DASA and Campus Accessibility: A Promising Practice of a Student Organization

DO-IT Factsheet #373
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In 2003, several undergraduate students taking a class in disability studies at the University of Washington in Seattle discovered that there wasn't a strong student group on campus working to advocate for students with disabilities. The students thought that members of this campus community should have a stronger voice in promoting accessibility and diversity on campus. So, as a class project, they decided to form such a student organization to promote accessibility and disability activism on their campus.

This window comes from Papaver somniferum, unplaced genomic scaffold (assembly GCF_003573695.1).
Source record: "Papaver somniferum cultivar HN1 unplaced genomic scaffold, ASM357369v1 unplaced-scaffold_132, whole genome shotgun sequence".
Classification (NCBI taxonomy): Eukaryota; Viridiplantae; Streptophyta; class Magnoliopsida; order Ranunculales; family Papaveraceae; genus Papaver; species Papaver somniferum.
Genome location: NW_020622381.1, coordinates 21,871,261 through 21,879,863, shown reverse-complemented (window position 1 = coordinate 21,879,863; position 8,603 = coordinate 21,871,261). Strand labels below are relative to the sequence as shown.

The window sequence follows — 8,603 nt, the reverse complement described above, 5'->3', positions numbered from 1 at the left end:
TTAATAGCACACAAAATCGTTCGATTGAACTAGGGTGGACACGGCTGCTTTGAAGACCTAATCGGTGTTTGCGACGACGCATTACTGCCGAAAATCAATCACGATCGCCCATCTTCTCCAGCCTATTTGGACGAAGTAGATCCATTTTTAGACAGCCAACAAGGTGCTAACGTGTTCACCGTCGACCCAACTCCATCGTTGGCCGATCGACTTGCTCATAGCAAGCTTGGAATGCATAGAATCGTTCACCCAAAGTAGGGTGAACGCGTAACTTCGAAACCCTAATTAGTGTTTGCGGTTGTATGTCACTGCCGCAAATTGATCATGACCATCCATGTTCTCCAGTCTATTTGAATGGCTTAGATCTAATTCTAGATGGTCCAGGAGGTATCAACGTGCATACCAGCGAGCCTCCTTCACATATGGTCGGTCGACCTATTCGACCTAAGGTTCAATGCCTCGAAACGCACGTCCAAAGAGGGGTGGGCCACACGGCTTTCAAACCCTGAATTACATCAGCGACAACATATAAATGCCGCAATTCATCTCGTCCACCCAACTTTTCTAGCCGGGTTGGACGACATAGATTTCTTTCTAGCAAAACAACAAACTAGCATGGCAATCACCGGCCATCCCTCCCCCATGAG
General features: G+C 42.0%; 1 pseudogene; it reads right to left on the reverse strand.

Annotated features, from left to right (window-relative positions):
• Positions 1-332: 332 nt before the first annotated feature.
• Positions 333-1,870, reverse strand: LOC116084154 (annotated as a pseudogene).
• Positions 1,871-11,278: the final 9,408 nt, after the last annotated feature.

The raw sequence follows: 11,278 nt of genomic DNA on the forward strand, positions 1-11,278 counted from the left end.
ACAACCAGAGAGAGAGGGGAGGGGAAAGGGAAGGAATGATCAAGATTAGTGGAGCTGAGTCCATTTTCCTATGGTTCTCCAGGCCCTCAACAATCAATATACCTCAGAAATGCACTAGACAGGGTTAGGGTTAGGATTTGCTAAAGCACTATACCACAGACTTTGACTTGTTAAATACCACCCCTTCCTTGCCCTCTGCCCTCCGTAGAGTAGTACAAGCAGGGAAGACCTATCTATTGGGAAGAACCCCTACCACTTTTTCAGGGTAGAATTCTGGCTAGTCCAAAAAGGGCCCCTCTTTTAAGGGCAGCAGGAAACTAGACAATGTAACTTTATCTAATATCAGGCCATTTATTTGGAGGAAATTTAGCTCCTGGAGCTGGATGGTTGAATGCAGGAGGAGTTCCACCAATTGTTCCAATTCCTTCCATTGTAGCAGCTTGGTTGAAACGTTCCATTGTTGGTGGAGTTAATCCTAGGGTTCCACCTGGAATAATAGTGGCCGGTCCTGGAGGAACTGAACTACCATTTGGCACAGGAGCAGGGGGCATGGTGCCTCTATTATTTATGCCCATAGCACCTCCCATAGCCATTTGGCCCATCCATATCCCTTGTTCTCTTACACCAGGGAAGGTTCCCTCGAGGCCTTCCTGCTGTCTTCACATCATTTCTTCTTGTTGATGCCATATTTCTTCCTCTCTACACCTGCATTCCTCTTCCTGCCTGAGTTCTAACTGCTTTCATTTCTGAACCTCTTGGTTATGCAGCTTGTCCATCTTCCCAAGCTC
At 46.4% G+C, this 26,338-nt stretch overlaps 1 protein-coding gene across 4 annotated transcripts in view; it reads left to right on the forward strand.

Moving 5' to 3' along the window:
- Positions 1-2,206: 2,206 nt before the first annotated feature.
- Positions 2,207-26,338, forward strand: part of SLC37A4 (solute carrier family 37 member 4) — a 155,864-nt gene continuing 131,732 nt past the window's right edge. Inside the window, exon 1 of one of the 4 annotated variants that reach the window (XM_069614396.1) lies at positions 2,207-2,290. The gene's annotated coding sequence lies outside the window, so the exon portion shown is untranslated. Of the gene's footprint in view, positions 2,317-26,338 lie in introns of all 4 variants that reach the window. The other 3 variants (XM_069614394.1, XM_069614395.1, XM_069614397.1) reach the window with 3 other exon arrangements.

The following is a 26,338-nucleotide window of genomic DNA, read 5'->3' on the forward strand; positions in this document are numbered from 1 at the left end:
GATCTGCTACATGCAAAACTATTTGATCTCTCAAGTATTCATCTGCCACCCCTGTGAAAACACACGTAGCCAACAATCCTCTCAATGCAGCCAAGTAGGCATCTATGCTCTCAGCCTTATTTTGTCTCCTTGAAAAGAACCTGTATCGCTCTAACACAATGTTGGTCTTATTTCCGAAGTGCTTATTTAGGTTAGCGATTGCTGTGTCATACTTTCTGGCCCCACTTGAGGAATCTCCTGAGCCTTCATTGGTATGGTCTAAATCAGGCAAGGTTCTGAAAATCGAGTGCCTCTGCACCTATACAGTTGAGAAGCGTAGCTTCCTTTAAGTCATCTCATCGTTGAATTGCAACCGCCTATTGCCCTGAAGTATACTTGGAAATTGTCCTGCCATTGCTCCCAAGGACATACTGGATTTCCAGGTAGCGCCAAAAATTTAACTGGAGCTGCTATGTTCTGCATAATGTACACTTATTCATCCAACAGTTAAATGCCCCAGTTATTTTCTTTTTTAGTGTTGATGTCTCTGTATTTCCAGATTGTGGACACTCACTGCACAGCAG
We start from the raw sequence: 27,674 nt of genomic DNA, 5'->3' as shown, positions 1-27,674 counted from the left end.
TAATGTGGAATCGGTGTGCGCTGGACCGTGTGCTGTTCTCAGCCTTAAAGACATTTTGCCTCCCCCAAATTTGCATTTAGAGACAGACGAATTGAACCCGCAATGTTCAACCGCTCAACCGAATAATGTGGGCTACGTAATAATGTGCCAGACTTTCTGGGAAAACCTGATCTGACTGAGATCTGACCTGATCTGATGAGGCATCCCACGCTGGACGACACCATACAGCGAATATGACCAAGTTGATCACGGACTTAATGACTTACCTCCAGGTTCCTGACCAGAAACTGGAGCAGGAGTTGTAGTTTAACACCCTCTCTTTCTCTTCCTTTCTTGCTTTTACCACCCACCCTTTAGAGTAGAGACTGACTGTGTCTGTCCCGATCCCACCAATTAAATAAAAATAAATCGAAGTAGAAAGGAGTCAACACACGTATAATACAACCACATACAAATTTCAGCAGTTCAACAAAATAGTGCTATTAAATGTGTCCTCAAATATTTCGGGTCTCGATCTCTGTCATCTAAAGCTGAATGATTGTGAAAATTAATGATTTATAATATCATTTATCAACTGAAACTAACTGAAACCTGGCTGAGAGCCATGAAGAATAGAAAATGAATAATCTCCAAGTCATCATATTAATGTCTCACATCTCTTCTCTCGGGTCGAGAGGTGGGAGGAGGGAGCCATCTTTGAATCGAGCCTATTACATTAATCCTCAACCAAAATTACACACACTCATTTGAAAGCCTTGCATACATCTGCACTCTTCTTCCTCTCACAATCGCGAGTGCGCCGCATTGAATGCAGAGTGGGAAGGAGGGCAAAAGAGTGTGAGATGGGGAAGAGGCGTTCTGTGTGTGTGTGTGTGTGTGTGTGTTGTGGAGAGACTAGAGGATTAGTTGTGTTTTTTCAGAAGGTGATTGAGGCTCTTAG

Assisted by professors in disability studies, the students founded the Disability Advocacy Student Alliance (DASA) [1]. New members were recruited from the university population via online distribution lists, posters, and information tables throughout campus. Due to its success, DASA became a registered student organization that advocates overall campus accessibility for everyone, including students with disabilities.

A few of DASA's early achievements are listed below.

Today, DASA has a strong and vibrant presence on the University of Washington campus. DASA is a promising practice in using students with disabilities and their fellow student advocates to promote accessibility on campus.

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